In a 3-1 decision released last week, the National Labor Relations Board reversed decades of precedent regarding a successor employer’s bargaining obligations following the purchase of an entity with a unionized workforce.
Continue Reading National Labor Relations Board Returns to Narrow Application of Perfectly Clear Successor Doctrine

Before the lame duck period of the 115th Congress, Rep. Jerrold Nadler (D-NY) and a group of 58 Democrat co-sponsors, introduced the Restoring Justice for Workers Act (H.R. 7109), which would prohibit  employers from requiring employees to sign mandatory arbitration agreements.
Continue Reading Epic Changes to Epic Systems: House Democrats Seek to Prohibit Class Waivers in Arbitration Agreements

On April 16, newly confirmed member John Ring was sworn in as the fifth member and Chairman of the National Labor Relations Board, establishing a Republican-controlled Board.   While all has been relatively quiet with regard to rulings from the Board,  we will likely see a rise in activity now that the NLRB (with a  newly-minted majority) is poised to roll back some of the Obama-era rulings.
Continue Reading Republican-Controlled NLRB is Poised to Review Obama-era Rulings

Recently the National Labor Relations Board invited interested parties and amici to submit briefs in Velox Express, Inc. to address under what circumstances, if any, the Board should deem an employer’s misclassifying statutory employees as independent contractors constitutes a violation of Section 8(a)(1) of the National Labor Relations Act.  Briefs from parties and interested amici must be submitted on or before April 16, 2018.
Continue Reading NLRB Invites Briefs Regarding Whether Worker Misclassification Violates The NLRA

On December 14, 2017, in a 3-2 decision along party lines, the National Labor Relations Board (the “Board”) issued a decision in The Boeing Company, 365 NLRB No. 154 (2017) case. This is a significant and long-awaited victory for employers grappling with unfair labor practice charges stemming from facially neutral workplace rules and signals the Board’s intent to retreat from regulating non-union activity.
Continue Reading NLRB Reverses Employee-Friendly Rule Regarding Facially Neutral Workplace Policies

Two recent rulings have labor law observers questioning where the line is in disciplining employees for making offensive or obscene comments toward their employer. Seemingly at odds are a recent Second Circuit ruling finding such behavior is protected activity under the NLRA and a recent NLRB ruling finding the use of profanity towards management is not protected.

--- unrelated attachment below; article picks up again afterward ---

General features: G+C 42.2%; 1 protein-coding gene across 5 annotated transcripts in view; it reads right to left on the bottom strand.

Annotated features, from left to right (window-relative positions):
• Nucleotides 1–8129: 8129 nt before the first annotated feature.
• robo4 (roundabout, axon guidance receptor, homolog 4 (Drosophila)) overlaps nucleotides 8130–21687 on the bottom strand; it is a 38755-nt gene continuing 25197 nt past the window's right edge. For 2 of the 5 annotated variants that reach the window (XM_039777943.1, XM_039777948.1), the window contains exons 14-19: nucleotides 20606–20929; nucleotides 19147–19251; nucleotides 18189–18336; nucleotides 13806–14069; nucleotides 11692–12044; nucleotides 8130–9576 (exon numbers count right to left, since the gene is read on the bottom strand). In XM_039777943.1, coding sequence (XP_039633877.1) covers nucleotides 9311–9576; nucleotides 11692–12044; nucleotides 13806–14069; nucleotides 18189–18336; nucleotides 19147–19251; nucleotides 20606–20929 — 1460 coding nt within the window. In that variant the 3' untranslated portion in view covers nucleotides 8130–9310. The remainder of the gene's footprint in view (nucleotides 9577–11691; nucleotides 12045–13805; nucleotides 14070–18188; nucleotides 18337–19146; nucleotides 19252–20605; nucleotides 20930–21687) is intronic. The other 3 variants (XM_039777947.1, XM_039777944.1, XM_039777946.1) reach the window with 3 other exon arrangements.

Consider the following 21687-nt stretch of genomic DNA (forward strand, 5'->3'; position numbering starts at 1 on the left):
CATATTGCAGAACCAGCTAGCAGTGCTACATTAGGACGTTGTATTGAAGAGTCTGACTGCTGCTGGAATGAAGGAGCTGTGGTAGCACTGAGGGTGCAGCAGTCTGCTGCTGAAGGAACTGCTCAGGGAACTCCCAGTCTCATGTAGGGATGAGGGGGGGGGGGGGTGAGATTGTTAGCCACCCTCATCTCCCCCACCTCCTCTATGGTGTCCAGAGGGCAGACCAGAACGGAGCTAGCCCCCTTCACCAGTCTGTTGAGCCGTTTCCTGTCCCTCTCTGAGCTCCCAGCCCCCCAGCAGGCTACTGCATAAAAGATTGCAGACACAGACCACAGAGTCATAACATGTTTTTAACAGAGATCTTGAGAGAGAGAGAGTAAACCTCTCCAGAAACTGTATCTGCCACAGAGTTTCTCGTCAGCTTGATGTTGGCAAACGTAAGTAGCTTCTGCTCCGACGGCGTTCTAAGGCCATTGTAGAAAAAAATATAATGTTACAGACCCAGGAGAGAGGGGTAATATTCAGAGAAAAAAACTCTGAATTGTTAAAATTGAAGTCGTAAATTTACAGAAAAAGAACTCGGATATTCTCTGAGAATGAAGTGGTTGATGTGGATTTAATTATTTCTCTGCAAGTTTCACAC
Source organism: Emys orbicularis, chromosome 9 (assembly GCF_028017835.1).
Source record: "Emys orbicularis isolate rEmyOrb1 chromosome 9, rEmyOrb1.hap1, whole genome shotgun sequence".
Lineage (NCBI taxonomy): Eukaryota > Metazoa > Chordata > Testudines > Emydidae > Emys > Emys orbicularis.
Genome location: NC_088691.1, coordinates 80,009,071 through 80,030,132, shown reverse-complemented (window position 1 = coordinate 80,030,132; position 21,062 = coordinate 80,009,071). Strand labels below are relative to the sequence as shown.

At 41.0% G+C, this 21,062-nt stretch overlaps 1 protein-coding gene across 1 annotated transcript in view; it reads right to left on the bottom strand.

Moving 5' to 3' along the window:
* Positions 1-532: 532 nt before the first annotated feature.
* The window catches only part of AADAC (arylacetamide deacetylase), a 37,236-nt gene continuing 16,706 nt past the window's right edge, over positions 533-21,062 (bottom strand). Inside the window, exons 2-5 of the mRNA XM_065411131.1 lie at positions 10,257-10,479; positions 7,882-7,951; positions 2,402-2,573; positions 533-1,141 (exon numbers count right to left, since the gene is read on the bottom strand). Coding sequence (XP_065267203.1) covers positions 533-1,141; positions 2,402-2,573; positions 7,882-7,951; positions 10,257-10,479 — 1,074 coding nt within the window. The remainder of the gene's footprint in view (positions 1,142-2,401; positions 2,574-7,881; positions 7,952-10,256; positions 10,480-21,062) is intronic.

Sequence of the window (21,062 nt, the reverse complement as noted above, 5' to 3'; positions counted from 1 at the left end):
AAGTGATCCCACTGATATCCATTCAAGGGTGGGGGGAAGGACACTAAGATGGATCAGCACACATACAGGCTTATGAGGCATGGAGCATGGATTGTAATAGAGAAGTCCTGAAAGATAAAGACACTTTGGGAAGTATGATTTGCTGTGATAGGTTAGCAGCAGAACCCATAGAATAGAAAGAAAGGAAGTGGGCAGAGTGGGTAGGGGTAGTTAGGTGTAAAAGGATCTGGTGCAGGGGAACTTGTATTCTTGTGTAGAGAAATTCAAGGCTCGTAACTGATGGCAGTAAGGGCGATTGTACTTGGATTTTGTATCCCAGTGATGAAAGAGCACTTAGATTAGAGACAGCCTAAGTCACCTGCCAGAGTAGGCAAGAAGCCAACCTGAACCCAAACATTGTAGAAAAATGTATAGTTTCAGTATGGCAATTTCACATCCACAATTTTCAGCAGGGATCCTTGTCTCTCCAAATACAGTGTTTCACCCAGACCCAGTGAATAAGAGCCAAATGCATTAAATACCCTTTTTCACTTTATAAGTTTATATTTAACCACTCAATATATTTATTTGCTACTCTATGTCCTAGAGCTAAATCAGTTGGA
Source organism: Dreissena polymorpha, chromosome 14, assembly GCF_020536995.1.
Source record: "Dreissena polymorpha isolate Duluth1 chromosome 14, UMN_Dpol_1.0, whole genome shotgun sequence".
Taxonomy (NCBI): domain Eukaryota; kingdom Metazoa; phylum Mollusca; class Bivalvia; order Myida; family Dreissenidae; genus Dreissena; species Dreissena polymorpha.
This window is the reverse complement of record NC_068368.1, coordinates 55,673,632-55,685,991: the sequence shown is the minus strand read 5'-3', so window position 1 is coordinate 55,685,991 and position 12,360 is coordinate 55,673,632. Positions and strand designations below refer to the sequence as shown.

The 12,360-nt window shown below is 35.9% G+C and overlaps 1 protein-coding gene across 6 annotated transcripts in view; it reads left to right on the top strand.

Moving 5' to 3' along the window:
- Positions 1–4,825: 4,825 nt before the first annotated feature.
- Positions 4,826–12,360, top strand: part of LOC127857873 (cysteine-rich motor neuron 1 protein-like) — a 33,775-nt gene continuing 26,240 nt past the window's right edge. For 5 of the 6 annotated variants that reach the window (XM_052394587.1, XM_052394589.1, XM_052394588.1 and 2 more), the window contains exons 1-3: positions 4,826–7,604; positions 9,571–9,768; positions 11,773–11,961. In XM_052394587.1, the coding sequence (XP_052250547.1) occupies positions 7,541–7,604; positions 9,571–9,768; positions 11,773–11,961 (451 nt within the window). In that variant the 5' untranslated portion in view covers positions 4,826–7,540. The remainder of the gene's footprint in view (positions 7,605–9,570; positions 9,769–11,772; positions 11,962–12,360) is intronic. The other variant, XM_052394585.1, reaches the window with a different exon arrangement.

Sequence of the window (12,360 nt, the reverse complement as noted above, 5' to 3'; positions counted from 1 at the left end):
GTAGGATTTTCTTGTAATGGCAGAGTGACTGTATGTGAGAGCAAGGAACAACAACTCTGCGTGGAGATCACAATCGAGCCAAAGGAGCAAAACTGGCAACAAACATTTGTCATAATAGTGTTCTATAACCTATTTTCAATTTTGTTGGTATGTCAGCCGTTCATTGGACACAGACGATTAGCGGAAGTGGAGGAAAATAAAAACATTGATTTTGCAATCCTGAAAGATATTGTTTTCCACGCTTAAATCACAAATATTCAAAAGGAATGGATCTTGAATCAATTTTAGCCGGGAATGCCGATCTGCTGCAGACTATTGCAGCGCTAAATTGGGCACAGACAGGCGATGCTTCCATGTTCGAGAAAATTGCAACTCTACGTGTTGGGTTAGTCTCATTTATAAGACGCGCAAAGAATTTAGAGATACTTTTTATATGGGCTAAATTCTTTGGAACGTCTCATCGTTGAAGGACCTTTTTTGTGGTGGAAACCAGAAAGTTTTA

Continue Reading Profane or Offensive Rants – Can Employees Be Fired For This Conduct?

[From Hunton’s Retail Blog] If you are a retailer, you may have policies and procedures in place regarding who can speak on behalf of your company. Such policies may generally instruct employees not to speak to the press as a representative of the company, and to direct all media inquiries to a particular person or department. Similarly, if you are a retailer, you may have a policy in place that instructs employees to forward any reference requests to your human resources department. These commonplace policies allow retailers to control their public image and protect employee privacy, among other benefits.
Continue Reading ALJ Says Company’s Neutral Reference and Press Inquiry Policies Violate NLRA

The United States Supreme Court has granted consolidated review of three cases to determine whether arbitration agreements that waive employees’ rights to participate in a class action lawsuit against their employer are unlawful. The Court’s decision to address the uncertainty surrounding class action waivers of employment claims follows a circuit split last year in which the Fifth and Eighth circuits upheld such waivers and the Seventh and Ninth circuits found that such waivers violate the National Labor Relations Act. Given the increasingly widespread use of class action waivers by employers to stem costly class and collective actions, the high court’s ruling is likely to have a significant nationwide impact.
Continue Reading Supreme Court Will Rule On Legality of Class Action Waivers in Employer Arbitration Agreements

A common misconception among banks and financial services companies is that if they are non-unionized, the National Labor Relations Act does not apply to them. Hunton & Williams LLP partner Emily Burkhardt Vicente and senior attorney Amber Rogers discuss the key points non-unionized financial services companies should know about the NLRA.
Continue Reading Labor & Employment Quick Takes: What Non-Unionized Financial Services Companies Should Know about the NLRA